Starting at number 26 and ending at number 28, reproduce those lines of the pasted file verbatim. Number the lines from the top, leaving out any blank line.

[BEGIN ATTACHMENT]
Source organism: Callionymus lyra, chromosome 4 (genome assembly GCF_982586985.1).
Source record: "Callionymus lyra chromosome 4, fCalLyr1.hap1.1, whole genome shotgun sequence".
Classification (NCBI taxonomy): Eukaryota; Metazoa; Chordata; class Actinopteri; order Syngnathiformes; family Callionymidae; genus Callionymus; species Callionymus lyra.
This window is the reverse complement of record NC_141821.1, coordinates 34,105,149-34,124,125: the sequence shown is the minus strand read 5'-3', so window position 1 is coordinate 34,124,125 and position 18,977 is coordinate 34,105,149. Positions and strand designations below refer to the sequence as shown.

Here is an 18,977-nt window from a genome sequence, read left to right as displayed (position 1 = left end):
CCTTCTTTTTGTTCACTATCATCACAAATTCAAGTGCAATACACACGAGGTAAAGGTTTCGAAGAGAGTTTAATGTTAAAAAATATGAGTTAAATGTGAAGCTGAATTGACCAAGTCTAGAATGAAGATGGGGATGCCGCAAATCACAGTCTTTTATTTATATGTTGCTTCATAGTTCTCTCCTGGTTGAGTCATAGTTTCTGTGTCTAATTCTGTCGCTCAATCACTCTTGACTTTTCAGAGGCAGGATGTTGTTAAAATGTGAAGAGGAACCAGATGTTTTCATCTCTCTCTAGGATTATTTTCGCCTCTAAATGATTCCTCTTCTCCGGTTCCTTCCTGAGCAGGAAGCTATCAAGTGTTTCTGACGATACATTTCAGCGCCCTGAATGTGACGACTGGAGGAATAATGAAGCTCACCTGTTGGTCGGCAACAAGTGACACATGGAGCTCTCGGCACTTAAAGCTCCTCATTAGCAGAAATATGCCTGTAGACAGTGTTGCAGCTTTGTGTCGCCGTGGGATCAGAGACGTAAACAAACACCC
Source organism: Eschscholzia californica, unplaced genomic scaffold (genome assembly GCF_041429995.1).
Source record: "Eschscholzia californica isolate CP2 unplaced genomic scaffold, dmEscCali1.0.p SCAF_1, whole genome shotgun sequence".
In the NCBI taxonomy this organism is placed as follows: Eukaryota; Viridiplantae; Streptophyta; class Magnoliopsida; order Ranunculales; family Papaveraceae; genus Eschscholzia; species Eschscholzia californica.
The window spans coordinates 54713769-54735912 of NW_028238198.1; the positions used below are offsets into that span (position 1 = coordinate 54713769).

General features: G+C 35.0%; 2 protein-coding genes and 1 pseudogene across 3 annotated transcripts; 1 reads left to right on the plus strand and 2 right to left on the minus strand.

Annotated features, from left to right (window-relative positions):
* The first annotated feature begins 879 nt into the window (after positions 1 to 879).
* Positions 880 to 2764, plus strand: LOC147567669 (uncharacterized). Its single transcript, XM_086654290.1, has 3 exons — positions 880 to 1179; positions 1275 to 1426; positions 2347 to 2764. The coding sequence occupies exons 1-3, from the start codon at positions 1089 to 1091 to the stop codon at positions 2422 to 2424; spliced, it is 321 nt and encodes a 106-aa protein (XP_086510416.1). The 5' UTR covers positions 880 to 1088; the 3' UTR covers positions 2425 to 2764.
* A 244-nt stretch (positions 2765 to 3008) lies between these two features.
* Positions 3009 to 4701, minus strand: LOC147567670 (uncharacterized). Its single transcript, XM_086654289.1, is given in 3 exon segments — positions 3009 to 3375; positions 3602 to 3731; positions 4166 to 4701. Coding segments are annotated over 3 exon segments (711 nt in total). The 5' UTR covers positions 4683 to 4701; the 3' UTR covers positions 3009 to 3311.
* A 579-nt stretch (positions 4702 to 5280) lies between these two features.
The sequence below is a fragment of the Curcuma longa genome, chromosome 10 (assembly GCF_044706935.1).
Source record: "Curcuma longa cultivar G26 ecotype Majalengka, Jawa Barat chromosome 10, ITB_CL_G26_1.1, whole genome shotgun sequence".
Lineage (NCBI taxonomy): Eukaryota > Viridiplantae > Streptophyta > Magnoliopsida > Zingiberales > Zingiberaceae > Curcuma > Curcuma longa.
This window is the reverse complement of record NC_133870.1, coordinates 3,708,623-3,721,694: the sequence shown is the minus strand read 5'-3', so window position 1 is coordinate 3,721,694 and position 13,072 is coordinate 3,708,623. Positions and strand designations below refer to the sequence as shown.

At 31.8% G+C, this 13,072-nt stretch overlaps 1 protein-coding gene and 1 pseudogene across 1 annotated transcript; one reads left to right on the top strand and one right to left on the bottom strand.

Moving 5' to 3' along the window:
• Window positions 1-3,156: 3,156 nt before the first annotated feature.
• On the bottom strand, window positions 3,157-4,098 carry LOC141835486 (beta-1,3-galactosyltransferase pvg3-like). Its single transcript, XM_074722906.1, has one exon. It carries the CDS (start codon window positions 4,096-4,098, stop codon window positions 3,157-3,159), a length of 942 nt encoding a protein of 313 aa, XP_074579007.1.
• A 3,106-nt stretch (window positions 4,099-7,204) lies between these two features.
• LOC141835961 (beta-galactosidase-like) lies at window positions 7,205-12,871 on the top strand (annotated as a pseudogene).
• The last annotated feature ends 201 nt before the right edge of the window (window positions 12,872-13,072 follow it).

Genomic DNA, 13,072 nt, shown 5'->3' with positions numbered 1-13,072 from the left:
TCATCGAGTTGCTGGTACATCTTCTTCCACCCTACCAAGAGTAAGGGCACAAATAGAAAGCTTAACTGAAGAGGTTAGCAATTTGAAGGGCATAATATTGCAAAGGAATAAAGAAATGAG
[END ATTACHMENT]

• A 3,106-nt stretch (window positions 4,099-7,204) lies between these two features.
• LOC141835961 (beta-galactosidase-like) lies at window positions 7,205-12,871 on the top strand (annotated as a pseudogene).
• The last annotated feature ends 201 nt before the right edge of the window (window positions 12,872-13,072 follow it).